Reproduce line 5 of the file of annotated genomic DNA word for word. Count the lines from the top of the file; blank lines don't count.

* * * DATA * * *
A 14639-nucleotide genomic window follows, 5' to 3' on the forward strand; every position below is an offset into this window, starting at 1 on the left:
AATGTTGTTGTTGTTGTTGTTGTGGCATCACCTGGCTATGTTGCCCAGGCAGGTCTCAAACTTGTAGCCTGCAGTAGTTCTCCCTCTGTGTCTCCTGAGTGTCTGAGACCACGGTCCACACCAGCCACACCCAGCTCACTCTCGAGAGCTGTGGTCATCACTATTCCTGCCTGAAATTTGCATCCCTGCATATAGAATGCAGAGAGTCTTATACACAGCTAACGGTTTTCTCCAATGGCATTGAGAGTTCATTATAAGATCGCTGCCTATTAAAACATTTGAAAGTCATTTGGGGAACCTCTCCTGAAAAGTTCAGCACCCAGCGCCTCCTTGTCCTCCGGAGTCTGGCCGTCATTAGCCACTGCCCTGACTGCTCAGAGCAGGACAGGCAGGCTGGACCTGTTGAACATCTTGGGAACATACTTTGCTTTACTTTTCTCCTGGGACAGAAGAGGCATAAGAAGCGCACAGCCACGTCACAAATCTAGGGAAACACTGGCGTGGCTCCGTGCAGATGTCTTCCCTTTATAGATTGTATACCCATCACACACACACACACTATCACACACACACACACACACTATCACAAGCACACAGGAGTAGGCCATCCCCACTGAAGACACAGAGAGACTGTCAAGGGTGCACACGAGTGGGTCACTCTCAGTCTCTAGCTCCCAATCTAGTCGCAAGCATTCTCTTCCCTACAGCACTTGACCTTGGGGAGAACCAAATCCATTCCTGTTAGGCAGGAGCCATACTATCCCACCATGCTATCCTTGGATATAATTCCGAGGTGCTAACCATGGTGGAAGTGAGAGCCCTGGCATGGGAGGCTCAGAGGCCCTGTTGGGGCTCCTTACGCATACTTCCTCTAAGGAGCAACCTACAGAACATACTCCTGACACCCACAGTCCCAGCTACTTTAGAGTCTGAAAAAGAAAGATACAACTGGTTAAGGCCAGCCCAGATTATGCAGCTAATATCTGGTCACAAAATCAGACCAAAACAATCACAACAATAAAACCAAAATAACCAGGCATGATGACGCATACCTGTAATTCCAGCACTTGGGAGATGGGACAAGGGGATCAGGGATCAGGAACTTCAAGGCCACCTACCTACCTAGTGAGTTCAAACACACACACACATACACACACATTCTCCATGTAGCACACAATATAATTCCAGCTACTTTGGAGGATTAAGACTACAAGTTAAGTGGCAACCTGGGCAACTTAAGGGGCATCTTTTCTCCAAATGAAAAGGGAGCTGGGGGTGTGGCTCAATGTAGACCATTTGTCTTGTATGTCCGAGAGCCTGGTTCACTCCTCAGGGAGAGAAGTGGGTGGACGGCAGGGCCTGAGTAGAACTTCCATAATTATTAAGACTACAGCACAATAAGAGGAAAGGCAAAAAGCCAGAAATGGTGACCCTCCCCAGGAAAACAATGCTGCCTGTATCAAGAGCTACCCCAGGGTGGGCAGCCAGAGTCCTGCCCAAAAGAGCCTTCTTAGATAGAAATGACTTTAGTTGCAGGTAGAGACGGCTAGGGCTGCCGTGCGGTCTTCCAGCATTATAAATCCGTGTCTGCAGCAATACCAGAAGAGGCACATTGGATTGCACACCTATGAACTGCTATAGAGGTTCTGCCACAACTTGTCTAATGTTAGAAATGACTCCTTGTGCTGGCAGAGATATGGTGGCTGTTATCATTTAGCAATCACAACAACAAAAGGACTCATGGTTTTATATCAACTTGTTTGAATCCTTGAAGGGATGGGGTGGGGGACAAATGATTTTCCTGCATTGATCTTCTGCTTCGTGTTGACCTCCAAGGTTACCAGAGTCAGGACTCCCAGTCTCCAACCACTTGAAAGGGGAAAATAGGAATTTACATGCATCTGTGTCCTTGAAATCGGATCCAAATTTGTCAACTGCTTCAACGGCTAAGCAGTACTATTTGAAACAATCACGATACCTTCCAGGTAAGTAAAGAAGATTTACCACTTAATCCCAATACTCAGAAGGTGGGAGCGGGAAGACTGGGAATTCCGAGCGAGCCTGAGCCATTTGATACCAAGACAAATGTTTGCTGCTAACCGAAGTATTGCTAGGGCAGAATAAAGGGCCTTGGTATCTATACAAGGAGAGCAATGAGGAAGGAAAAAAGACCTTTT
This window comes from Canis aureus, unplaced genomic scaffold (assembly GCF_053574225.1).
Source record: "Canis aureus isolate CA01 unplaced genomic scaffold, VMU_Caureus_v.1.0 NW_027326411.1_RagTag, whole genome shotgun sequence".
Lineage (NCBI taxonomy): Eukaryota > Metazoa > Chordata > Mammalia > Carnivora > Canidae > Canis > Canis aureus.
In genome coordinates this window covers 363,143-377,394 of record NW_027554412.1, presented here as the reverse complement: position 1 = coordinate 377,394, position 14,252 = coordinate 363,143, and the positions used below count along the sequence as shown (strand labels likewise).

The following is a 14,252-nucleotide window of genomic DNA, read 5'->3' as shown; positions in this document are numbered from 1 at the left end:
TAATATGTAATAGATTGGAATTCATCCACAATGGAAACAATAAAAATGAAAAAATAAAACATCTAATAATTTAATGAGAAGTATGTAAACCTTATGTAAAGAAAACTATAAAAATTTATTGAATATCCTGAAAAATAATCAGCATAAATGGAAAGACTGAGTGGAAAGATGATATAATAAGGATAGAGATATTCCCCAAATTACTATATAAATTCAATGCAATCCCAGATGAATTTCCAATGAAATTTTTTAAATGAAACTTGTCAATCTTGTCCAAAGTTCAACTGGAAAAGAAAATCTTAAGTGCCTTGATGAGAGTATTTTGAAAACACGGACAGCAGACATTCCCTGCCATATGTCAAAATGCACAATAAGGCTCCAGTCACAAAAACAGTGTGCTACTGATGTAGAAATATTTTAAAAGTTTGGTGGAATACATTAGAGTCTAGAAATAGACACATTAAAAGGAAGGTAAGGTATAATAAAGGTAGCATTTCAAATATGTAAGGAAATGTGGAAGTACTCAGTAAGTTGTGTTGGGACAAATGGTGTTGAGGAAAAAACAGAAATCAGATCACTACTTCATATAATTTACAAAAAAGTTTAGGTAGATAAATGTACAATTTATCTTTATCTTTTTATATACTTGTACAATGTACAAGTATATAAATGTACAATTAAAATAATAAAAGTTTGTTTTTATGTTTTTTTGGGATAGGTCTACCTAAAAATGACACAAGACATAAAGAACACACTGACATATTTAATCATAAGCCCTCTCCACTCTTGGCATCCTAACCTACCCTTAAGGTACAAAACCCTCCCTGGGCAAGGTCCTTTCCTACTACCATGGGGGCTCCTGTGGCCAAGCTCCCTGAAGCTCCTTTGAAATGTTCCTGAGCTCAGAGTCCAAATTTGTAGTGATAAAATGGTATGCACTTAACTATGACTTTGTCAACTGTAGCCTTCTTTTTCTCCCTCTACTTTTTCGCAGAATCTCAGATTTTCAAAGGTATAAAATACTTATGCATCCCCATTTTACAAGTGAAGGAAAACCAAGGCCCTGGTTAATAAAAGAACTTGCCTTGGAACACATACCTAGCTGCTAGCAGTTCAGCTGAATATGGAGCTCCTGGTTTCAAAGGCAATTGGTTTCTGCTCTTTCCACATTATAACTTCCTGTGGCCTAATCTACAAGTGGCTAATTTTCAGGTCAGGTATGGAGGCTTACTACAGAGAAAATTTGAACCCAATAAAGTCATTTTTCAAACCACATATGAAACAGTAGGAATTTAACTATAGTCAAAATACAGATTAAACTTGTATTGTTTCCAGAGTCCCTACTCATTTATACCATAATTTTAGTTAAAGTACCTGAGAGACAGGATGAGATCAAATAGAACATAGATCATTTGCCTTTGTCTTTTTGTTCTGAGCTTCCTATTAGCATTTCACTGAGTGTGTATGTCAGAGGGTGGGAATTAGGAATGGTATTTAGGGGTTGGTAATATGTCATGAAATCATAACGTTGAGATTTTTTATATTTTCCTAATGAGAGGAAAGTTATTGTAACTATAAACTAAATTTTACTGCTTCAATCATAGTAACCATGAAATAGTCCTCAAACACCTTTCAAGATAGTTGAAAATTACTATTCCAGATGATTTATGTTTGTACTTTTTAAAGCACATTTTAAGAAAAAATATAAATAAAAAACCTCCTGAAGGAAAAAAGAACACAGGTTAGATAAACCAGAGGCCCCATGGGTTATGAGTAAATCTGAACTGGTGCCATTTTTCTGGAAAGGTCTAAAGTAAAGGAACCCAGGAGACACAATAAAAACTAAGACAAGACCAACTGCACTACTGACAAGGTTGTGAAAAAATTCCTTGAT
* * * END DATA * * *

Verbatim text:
Lineage (NCBI taxonomy): Eukaryota > Metazoa > Chordata > Mammalia > Carnivora > Canidae > Canis > Canis aureus.